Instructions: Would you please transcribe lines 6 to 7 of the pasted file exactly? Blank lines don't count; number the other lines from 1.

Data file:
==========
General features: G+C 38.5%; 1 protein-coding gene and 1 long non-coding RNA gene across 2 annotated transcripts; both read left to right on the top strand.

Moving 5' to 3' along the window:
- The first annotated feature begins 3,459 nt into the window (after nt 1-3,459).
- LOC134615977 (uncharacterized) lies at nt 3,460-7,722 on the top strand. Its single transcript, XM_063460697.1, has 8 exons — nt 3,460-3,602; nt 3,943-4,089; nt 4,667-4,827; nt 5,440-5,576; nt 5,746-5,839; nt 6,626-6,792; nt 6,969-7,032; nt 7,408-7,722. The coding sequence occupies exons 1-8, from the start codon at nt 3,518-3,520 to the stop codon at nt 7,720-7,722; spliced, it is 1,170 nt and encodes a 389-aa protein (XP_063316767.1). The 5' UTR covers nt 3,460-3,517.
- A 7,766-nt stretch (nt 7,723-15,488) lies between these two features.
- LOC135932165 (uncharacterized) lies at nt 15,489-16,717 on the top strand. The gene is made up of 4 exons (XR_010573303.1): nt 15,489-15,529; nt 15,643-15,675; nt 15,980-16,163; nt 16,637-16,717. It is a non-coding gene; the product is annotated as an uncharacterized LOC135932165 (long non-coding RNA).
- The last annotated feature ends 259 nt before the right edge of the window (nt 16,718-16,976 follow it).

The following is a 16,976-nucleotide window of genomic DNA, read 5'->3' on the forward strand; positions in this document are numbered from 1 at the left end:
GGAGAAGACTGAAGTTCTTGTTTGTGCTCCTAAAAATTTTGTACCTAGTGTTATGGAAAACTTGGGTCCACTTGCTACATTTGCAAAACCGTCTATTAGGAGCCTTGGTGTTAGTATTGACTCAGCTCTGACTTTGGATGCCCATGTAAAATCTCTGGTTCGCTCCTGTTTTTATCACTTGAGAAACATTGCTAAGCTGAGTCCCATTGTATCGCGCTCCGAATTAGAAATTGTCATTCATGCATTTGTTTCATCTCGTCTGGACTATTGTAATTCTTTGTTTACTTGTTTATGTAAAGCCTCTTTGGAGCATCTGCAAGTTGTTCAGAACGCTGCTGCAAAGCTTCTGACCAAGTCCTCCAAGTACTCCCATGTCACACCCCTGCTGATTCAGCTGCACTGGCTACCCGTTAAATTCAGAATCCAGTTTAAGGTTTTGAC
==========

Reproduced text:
- LOC135932165 (uncharacterized) lies at nt 15,489-16,717 on the top strand. The gene is made up of 4 exons (XR_010573303.1): nt 15,489-15,529; nt 15,643-15,675; nt 15,980-16,163; nt 16,637-16,717. It is a non-coding gene; the product is annotated as an uncharacterized LOC135932165 (long non-coding RNA).
- The last annotated feature ends 259 nt before the right edge of the window (nt 16,718-16,976 follow it).